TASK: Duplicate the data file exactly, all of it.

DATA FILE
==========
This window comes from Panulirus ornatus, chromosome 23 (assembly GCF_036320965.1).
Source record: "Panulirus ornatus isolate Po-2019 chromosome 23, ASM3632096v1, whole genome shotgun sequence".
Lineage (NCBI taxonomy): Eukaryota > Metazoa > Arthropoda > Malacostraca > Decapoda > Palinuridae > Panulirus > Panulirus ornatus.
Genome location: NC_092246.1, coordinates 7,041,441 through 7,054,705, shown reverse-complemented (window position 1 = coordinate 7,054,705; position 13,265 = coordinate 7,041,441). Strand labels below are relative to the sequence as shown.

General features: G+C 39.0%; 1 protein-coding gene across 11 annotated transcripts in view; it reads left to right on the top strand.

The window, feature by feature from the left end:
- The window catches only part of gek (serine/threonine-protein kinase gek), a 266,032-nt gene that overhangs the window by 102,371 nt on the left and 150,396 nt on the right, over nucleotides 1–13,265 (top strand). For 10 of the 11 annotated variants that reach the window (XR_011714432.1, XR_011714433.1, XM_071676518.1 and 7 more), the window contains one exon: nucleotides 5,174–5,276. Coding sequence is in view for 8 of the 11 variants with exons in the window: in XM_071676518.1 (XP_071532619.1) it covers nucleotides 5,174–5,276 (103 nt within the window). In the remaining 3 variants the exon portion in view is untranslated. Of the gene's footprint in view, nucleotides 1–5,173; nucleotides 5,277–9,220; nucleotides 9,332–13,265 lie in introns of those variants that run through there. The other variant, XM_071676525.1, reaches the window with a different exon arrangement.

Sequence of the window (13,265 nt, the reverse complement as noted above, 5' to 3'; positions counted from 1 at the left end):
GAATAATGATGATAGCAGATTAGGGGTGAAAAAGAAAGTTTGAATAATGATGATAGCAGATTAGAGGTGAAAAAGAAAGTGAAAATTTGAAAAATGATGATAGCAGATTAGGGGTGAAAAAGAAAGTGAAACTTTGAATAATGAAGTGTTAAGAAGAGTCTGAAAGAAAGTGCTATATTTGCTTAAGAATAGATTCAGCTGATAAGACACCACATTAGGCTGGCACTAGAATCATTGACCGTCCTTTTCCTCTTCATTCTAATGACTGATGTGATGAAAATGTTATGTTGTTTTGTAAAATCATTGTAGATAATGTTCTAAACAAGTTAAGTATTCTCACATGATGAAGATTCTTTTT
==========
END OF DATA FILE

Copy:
This window comes from Panulirus ornatus, chromosome 23 (assembly GCF_036320965.1).
Source record: "Panulirus ornatus isolate Po-2019 chromosome 23, ASM3632096v1, whole genome shotgun sequence".
Lineage (NCBI taxonomy): Eukaryota > Metazoa > Arthropoda > Malacostraca > Decapoda > Palinuridae > Panulirus > Panulirus ornatus.
Genome location: NC_092246.1, coordinates 7,041,441 through 7,054,705, shown reverse-complemented (window position 1 = coordinate 7,054,705; position 13,265 = coordinate 7,041,441). Strand labels below are relative to the sequence as shown.

General features: G+C 39.0%; 1 protein-coding gene across 11 annotated transcripts in view; it reads left to right on the top strand.

The window, feature by feature from the left end:
- The window catches only part of gek (serine/threonine-protein kinase gek), a 266,032-nt gene that overhangs the window by 102,371 nt on the left and 150,396 nt on the right, over nucleotides 1–13,265 (top strand). For 10 of the 11 annotated variants that reach the window (XR_011714432.1, XR_011714433.1, XM_071676518.1 and 7 more), the window contains one exon: nucleotides 5,174–5,276. Coding sequence is in view for 8 of the 11 variants with exons in the window: in XM_071676518.1 (XP_071532619.1) it covers nucleotides 5,174–5,276 (103 nt within the window). In the remaining 3 variants the exon portion in view is untranslated. Of the gene's footprint in view, nucleotides 1–5,173; nucleotides 5,277–9,220; nucleotides 9,332–13,265 lie in introns of those variants that run through there. The other variant, XM_071676525.1, reaches the window with a different exon arrangement.

Sequence of the window (13,265 nt, the reverse complement as noted above, 5' to 3'; positions counted from 1 at the left end):
GAATAATGATGATAGCAGATTAGGGGTGAAAAAGAAAGTTTGAATAATGATGATAGCAGATTAGAGGTGAAAAAGAAAGTGAAAATTTGAAAAATGATGATAGCAGATTAGGGGTGAAAAAGAAAGTGAAACTTTGAATAATGAAGTGTTAAGAAGAGTCTGAAAGAAAGTGCTATATTTGCTTAAGAATAGATTCAGCTGATAAGACACCACATTAGGCTGGCACTAGAATCATTGACCGTCCTTTTCCTCTTCATTCTAATGACTGATGTGATGAAAATGTTATGTTGTTTTGTAAAATCATTGTAGATAATGTTCTAAACAAGTTAAGTATTCTCACATGATGAAGATTCTTTTT